Summer Snow

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Every Summer the fields turned into silvery white which we called “Summer snow.” It was a bitter-sweet sight because we knew hard work lay ahead, and back to school.

It was a time to repair the burlap cotton-picking sack, re-enforce the work knee pads and gather up the quart mason jars to put well water in. In the cotton field it was extremely hot. There was no weatherman telling us to stay home for the day because the heat was too dangerous, as we have today. Just get up and go we were told.

We started early at daybreak. The cotton stalks would scratch your warm, tender skin, and the wet morning dew would assault your clothing. The cotton rows were long and unending, as the sun rose higher into the clear, blue cloudless sky, sending rays of sheer heat and energy onto the cotton-pickers below. Young girls wore wide-brim hats to protect their faces from the sun, and long sleeve shirts to protect their arms. They wanted to give the impression that they had never worked a day in the cotton field as a common laborer. Beauty is in the eye of the beholder, and it was common knowledge that a summer tan and securing a future husband didn’t go well together.

As the sun rode higher to the lunchtime level, the cotton-pickers headed to the persimmon trees. the hound dog had been there for hours resting in the shade. A cotton sheet was spread out and tins of sardines, cinnamon buns, Vienna sausage, and NuGrape sodas were added to the lay out.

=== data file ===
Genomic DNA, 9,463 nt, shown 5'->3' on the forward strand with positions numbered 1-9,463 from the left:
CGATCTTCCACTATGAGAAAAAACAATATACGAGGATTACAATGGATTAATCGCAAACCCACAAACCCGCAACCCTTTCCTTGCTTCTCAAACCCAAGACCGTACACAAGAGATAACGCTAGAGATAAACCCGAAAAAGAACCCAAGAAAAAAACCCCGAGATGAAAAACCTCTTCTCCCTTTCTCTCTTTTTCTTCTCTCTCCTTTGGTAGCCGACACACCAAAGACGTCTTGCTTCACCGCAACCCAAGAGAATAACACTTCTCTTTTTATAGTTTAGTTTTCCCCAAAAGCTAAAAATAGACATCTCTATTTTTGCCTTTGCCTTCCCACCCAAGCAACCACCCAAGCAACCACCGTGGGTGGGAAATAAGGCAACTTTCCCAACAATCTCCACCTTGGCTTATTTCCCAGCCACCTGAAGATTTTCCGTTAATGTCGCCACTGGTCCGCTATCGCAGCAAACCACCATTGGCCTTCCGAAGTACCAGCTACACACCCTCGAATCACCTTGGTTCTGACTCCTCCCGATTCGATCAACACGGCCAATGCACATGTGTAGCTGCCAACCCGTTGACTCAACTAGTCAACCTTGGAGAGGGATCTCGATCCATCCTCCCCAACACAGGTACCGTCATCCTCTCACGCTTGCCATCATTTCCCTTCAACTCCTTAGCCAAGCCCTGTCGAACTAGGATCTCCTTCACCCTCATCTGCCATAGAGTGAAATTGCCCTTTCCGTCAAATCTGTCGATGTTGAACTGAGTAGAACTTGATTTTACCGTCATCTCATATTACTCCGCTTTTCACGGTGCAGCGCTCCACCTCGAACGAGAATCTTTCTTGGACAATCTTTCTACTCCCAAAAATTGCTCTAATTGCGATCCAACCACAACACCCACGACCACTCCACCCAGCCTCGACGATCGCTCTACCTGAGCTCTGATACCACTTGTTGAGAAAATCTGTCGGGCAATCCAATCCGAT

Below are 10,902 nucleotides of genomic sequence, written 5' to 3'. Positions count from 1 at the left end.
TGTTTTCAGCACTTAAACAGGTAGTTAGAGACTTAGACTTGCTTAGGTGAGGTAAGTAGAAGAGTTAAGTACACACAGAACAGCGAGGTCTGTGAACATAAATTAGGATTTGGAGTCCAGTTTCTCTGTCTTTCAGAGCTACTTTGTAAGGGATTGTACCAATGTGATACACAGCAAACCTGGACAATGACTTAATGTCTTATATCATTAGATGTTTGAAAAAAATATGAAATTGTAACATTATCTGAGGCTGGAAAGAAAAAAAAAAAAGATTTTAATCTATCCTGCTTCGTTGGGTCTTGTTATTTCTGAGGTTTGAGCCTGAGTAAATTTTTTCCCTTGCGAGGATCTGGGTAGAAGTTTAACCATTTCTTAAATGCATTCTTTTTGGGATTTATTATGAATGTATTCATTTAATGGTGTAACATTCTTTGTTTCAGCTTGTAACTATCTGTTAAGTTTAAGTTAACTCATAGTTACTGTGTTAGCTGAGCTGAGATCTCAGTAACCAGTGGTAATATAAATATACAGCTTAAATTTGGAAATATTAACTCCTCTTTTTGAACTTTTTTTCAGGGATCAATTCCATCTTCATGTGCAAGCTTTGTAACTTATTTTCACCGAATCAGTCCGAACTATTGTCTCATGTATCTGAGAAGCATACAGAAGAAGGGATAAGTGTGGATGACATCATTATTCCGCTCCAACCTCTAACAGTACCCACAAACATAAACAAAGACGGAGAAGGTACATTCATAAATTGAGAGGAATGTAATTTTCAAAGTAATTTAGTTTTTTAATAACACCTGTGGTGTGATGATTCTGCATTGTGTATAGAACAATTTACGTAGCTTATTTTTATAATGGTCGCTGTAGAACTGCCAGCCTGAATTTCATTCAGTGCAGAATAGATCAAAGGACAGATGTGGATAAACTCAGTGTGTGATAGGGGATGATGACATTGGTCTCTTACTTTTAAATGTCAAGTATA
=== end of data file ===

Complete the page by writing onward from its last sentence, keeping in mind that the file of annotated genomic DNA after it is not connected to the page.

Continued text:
The mason jar of water had lost its taste and vitality. It had taken in the dry, tasteless quality of the cotton field itself. And the strong, hot sun itself had the pickers and the cotton field in her grasp and refused to let go.

Some women you pick from four to five hundred pounds of cotton per day, while most menfolk could only manage half as much. As the day stretched on, we dreamed about the school clothes we planned to get from the Wish Book Sears and Roebuck catalogue, or maybe that special Christmas gift for Mom or Dad. When weigh up time came, we were bone-tired, hot, and ready to soak in that number two wash tub filled with refreshing, cool, well water located behind the house.

As we left the cotton field riding on a trailer, we realized we would never pick the 200 lbs., which was our goal, but we would never quit trying. Warm buttermilk biscuits, fried chicken with vine-ripe tomatoes, along with fresh butterbeans and blackberry pie awaited us. Mom would welcome us to her cozy kitchen with an open door and a ready smile.

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